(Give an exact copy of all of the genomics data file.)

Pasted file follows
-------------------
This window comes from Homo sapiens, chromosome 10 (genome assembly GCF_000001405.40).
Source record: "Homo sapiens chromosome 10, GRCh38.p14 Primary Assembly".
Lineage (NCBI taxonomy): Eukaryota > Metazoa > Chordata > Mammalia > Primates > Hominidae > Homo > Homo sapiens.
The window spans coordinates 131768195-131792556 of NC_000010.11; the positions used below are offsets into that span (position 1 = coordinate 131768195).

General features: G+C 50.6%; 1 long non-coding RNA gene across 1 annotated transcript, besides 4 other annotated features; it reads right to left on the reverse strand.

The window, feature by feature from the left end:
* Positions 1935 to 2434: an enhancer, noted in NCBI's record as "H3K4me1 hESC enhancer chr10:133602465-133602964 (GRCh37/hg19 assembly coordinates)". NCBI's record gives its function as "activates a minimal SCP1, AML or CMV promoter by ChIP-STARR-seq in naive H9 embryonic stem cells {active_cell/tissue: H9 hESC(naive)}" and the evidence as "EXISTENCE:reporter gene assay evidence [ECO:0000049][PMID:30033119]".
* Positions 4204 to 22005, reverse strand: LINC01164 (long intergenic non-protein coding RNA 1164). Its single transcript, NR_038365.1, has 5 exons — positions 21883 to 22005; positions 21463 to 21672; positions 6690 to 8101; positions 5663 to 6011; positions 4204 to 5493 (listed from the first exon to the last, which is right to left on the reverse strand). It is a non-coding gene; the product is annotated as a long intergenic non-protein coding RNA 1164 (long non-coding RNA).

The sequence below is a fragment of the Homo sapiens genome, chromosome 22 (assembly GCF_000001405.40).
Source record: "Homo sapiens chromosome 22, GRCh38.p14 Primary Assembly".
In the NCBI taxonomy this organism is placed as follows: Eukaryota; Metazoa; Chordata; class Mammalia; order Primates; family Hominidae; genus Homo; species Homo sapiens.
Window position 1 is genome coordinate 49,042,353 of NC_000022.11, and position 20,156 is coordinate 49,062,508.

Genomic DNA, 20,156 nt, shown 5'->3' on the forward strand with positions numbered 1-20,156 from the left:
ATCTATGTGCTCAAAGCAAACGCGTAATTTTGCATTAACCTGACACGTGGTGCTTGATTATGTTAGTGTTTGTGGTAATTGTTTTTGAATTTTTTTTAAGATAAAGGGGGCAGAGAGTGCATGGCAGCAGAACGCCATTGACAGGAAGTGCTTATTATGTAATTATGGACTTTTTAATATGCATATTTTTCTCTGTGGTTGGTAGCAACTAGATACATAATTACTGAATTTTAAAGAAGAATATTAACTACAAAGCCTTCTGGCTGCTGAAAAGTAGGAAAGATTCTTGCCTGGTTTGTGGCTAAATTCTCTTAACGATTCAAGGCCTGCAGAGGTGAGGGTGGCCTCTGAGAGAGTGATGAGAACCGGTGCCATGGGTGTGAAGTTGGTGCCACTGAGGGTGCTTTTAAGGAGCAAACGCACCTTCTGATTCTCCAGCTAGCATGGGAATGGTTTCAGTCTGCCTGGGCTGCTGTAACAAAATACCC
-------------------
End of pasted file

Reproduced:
This window comes from Homo sapiens, chromosome 10 (genome assembly GCF_000001405.40).
Source record: "Homo sapiens chromosome 10, GRCh38.p14 Primary Assembly".
Lineage (NCBI taxonomy): Eukaryota > Metazoa > Chordata > Mammalia > Primates > Hominidae > Homo > Homo sapiens.
The window spans coordinates 131768195-131792556 of NC_000010.11; the positions used below are offsets into that span (position 1 = coordinate 131768195).

General features: G+C 50.6%; 1 long non-coding RNA gene across 1 annotated transcript, besides 4 other annotated features; it reads right to left on the reverse strand.

The window, feature by feature from the left end:
* Positions 1935 to 2434: an enhancer, noted in NCBI's record as "H3K4me1 hESC enhancer chr10:133602465-133602964 (GRCh37/hg19 assembly coordinates)". NCBI's record gives its function as "activates a minimal SCP1, AML or CMV promoter by ChIP-STARR-seq in naive H9 embryonic stem cells {active_cell/tissue: H9 hESC(naive)}" and the evidence as "EXISTENCE:reporter gene assay evidence [ECO:0000049][PMID:30033119]".
* Positions 4204 to 22005, reverse strand: LINC01164 (long intergenic non-protein coding RNA 1164). Its single transcript, NR_038365.1, has 5 exons — positions 21883 to 22005; positions 21463 to 21672; positions 6690 to 8101; positions 5663 to 6011; positions 4204 to 5493 (listed from the first exon to the last, which is right to left on the reverse strand). It is a non-coding gene; the product is annotated as a long intergenic non-protein coding RNA 1164 (long non-coding RNA).

The sequence below is a fragment of the Homo sapiens genome, chromosome 22 (assembly GCF_000001405.40).
Source record: "Homo sapiens chromosome 22, GRCh38.p14 Primary Assembly".
In the NCBI taxonomy this organism is placed as follows: Eukaryota; Metazoa; Chordata; class Mammalia; order Primates; family Hominidae; genus Homo; species Homo sapiens.
Window position 1 is genome coordinate 49,042,353 of NC_000022.11, and position 20,156 is coordinate 49,062,508.

Genomic DNA, 20,156 nt, shown 5'->3' on the forward strand with positions numbered 1-20,156 from the left:
ATCTATGTGCTCAAAGCAAACGCGTAATTTTGCATTAACCTGACACGTGGTGCTTGATTATGTTAGTGTTTGTGGTAATTGTTTTTGAATTTTTTTTAAGATAAAGGGGGCAGAGAGTGCATGGCAGCAGAACGCCATTGACAGGAAGTGCTTATTATGTAATTATGGACTTTTTAATATGCATATTTTTCTCTGTGGTTGGTAGCAACTAGATACATAATTACTGAATTTTAAAGAAGAATATTAACTACAAAGCCTTCTGGCTGCTGAAAAGTAGGAAAGATTCTTGCCTGGTTTGTGGCTAAATTCTCTTAACGATTCAAGGCCTGCAGAGGTGAGGGTGGCCTCTGAGAGAGTGATGAGAACCGGTGCCATGGGTGTGAAGTTGGTGCCACTGAGGGTGCTTTTAAGGAGCAAACGCACCTTCTGATTCTCCAGCTAGCATGGGAATGGTTTCAGTCTGCCTGGGCTGCTGTAACAAAATACCC